If you are accessing the Climate Web on-line, you can only retrace one step via your Browser's Backspace key. But there is also a breadcrumb trail at the bottom of the Plex showing recently activated thoughts. You can click on breadcrumb thoughts to activate them.
We use visual icons to tell you something about thoughts you are seeing on your screen. Different kinds of thoughts have different icons and often different colors as you can see in the Legend just below.
The easiest way to navigate the Climate Web on-line is through its Index. Index Entries are organized vertically, so clicking on any thought above or below a particular Index Entry will keep you in the Index. With the Index, you can literally click your way through the entire topic of climate change from A to Z. All Index Entries are preceded by an "I:" and lack spaces in the body of the entry. This makes it a lot easier to use the Search function. The topic of carbon pricing, for example, has an Index Entry of I:CarbonPricing. Searching for that Index Entry will quickly get you to the right part of the Index where you can refine your exploration of the topic. Searching for "carbon pricing," on the other hand, will generate hundreds of hits with no obvious pattern or hierarchy.
You can SEARCH the Climate Web on-line using the Search field at the bottom left of your screen. Searching doesn’t require an exact text match. Typing in “trans,” for example, should turn up “transport,” but it will also turn up a long list of thoughts. A couple of additional Search pointers:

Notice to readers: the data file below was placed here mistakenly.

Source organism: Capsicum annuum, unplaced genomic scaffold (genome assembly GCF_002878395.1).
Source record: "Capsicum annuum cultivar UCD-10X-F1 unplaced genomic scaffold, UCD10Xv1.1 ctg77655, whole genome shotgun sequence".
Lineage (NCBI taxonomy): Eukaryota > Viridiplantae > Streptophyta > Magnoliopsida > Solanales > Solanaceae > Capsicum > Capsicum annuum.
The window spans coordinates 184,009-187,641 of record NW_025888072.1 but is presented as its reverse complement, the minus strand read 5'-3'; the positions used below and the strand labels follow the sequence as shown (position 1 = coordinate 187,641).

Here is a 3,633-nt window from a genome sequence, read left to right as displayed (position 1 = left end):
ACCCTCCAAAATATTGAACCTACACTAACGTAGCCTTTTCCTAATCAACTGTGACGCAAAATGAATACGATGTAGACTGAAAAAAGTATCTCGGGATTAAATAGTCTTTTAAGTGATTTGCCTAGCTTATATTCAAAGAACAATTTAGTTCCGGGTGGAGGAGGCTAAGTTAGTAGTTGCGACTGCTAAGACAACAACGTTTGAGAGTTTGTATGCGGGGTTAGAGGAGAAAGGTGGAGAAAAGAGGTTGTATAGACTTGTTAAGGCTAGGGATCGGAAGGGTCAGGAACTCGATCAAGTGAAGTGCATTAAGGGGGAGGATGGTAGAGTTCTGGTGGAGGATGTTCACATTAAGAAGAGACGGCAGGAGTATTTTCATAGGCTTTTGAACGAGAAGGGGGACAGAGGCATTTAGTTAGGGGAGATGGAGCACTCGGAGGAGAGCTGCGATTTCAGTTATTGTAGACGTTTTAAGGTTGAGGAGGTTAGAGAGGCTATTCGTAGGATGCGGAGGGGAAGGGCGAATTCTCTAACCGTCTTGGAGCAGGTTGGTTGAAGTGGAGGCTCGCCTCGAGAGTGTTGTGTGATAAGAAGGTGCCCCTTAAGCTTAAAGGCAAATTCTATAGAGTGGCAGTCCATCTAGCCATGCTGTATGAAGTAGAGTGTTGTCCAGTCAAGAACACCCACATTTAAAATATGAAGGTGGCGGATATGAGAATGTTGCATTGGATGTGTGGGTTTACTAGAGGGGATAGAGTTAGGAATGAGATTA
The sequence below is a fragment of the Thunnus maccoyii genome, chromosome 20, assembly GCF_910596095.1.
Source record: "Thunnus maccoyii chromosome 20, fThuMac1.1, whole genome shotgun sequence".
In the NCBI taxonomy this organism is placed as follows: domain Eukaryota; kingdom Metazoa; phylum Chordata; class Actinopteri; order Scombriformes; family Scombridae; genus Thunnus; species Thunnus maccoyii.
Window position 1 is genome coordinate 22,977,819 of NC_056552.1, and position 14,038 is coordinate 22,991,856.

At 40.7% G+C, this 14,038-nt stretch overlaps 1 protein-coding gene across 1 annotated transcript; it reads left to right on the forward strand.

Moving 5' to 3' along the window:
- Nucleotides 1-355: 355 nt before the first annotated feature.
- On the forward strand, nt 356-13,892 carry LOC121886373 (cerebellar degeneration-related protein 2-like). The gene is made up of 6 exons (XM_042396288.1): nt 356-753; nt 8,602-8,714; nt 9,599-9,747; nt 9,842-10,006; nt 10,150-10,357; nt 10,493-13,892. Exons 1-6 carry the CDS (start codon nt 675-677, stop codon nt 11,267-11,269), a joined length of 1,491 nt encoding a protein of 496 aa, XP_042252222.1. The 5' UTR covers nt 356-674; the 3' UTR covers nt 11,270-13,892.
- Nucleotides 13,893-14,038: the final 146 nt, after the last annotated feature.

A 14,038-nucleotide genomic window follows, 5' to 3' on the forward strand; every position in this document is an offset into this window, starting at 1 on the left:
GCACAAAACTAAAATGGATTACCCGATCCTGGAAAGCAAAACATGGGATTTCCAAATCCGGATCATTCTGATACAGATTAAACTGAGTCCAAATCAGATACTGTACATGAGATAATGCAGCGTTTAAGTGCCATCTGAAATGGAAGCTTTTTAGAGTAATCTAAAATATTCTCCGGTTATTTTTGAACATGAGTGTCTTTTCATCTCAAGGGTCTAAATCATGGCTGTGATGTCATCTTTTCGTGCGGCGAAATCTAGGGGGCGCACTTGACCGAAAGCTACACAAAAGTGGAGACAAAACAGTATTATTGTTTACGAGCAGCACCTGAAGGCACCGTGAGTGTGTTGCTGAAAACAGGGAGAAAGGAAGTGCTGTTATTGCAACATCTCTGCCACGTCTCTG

Searching for "S - Carbon Pricing" will list Sources Headings first because of the "S". The same logic applies when searching for other kinds of Headings.
To find a person, type in their "Last name, First name." That will tell you if there is a thought specific to that person. Simply typing in a last name will turn up all individuals with that last name as well as sources for which someone with that last name is the lead author (we don’t list all the authors if there are multiple authors for books, reports, and journal articles).
To find a specific document, you can try searching for the Year of publication and the last name of the Author, or try searching for the first several words of the Title. Documents use the following format: "Year Author_Title." For example: 2019 Oppenheimer_How high will the seas rise? Only the first listed author of a document or paper is used to identify books, reports, and journal articles in the Climate Web.
News and opinion pieces use the following format: "Year/Month_Title. We don't include the author's name for news stories and opinion pieces.
That's really all you need to know to navigate the Climate Web online. You’ll be surprised at how quickly you can come up the software’s learning curve. And remember that the HELP thought always pinned to the top of your screen when you’re in the Climate Web has more information.